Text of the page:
I often deliver talks and workshops about eAuctions: when to use English, Japanese, Weighted, Multi-Attribute eAuctions, when not to use them, why Dutch eAuctions are rarely a better idea than sealed bids, what is effective eAuction design etc.
The following questions come up time and time again:
- How do I know if the lowest price is a sustainable price?
- How do I know that the lowest priced supplier is bidding for exactly the same items as the more expensive suppliers?
- What if the lowest price supplier is not as good quality as the more expensive suppliers?
- What if my preferred supplier/incumbent/etc turns out not to be competitive?
- What do I do if the incumbent offers to match the leading price after the auction?
It is interesting to me that these are all often treated as “auction questions” when, apart from question 5, all the questions are about sourcing decisions in general. Whether you negotiate via a sealed bid, via an online auction, or by locking yourself and your supplier in a darkened room …. the issues are all the same. Perhaps eAuctions have the dubious distinction of bringing these issues more out into the open, but they have to be addressed nonetheless.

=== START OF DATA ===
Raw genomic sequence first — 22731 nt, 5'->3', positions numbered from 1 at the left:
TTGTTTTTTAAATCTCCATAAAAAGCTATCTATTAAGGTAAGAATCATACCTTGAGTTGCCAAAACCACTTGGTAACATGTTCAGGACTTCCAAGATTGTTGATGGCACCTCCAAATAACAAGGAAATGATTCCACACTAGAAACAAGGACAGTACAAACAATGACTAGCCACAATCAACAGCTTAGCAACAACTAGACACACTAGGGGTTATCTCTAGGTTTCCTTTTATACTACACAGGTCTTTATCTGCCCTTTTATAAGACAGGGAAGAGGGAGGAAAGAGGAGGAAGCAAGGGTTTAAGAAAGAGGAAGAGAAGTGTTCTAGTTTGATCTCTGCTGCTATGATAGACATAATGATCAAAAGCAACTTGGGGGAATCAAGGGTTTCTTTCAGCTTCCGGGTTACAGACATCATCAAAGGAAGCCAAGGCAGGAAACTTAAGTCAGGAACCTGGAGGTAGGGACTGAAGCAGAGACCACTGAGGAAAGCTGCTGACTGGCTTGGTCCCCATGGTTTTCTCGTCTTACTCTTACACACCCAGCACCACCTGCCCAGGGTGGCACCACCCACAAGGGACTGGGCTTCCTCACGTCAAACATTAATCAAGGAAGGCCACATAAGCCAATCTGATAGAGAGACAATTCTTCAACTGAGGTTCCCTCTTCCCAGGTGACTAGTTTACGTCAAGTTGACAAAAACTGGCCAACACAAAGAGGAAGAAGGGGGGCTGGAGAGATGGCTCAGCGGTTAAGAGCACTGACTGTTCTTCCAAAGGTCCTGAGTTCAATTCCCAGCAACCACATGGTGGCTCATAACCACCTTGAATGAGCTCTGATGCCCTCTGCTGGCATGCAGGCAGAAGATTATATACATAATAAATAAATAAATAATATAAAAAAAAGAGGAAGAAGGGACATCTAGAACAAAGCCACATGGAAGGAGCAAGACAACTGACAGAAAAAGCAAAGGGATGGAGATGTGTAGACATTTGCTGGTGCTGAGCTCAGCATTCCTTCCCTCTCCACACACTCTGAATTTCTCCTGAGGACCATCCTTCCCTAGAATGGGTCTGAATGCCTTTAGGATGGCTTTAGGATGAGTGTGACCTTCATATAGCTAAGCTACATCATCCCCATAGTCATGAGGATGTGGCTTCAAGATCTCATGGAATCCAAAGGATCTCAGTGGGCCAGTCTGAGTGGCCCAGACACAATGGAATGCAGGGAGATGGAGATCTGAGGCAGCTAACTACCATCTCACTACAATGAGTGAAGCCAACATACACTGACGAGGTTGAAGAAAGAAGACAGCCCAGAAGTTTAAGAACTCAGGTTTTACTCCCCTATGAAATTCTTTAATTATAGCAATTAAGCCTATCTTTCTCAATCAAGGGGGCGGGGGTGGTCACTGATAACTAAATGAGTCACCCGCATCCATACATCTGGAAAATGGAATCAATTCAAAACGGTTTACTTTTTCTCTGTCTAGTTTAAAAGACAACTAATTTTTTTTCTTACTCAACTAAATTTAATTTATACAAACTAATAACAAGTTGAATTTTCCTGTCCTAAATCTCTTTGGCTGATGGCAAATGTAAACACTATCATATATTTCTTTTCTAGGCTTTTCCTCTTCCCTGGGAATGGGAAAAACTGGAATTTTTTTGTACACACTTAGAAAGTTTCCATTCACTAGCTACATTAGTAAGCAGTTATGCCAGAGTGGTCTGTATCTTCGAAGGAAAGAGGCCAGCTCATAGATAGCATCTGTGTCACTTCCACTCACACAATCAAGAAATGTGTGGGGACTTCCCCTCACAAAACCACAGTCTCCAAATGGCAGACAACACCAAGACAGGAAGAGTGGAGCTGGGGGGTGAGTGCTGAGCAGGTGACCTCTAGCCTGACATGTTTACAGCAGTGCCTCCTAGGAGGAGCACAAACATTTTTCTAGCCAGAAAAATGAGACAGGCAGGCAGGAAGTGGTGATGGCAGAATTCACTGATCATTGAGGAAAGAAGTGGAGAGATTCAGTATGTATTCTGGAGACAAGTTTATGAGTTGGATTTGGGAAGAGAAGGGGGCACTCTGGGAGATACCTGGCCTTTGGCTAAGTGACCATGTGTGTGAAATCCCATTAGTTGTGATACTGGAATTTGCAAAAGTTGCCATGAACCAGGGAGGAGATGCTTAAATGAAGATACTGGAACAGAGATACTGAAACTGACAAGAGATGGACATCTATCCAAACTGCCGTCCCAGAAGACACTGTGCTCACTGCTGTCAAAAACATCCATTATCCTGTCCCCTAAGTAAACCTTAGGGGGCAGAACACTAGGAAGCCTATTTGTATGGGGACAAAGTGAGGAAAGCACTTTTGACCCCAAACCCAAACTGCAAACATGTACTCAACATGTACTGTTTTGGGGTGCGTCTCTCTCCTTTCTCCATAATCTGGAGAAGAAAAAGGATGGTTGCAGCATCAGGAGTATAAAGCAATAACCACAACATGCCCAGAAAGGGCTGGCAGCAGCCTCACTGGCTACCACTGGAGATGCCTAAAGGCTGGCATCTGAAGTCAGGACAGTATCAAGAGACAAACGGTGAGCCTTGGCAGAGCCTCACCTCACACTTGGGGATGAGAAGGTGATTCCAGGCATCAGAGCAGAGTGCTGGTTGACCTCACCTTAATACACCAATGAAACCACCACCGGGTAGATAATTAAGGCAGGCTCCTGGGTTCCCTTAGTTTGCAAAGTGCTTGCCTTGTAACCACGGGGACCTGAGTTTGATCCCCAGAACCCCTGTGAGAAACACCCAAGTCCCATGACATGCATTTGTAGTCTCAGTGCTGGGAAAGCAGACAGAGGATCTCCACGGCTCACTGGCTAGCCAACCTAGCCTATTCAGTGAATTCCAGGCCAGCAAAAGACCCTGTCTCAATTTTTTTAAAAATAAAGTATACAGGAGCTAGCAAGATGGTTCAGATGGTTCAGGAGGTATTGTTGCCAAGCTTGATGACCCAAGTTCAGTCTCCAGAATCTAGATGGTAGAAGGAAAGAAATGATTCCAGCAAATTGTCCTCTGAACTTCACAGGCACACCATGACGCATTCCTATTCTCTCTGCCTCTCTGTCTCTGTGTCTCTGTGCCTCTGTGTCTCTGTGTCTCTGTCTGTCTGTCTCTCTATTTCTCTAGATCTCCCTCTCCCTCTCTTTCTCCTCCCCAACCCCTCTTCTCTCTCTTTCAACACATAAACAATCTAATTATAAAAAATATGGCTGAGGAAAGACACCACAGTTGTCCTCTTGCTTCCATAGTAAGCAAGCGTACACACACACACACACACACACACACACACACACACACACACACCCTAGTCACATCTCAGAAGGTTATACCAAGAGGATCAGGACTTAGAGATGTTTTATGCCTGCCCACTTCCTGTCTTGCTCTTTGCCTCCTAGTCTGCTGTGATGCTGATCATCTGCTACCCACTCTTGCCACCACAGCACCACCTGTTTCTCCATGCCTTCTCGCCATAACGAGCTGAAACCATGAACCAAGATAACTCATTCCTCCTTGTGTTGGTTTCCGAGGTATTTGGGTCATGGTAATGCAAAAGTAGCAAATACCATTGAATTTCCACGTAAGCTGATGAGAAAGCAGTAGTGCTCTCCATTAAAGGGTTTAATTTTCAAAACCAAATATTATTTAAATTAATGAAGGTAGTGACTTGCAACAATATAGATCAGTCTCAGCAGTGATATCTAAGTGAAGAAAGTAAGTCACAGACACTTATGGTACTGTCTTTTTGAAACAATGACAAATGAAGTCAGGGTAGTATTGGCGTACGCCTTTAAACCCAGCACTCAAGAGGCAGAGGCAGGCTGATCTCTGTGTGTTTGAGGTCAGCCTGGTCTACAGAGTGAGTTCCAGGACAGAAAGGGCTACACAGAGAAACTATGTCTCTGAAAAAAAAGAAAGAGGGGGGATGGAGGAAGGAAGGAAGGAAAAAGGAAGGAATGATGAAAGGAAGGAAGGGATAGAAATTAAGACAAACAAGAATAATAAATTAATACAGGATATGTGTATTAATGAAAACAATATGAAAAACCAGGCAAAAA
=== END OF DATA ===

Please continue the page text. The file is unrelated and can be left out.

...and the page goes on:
Seasoned pros will have different advice on the general questions, so I’ll leave a detailed analysis up to them, but simply put it boils down to Specifications and Decision Criteria. Specifications need to be clear so that suppliers know exactly what you want; and Decision Criteria need to be clear so that you have some justification for your final decision (single source, dual source, switching costs, preferred suppliers etc). If your Specifications and Decision Criteria are hazy then you will have trouble sourcing, whether you use an auction or not. If they are clear then you will probably get some benefit from introducing a kind of auction into your process.
As for question 5 – this one brings into play a host of ethical dilemmas and the short answer is that the short-term fix (accepting the incumbent’s offer) is storing up problems for the long term. The short-term solution saves you money immediately, of course, but there are two problems, the first one tactical, the second one more long-term:
- you are not giving the other suppliers a chance to respond to the incumbent’s offer
- other suppliers will get wise that you are using the eAuction just to beat down the incumbent and so will be unwilling to compete next time
The ethical approach is to be absolutely clear in the auction rules that there is no price negotiation outside of the auction. The good news is that the ethical approach is also best for competition in the longer-term.
Don’t you love it when idealism makes commercial sense?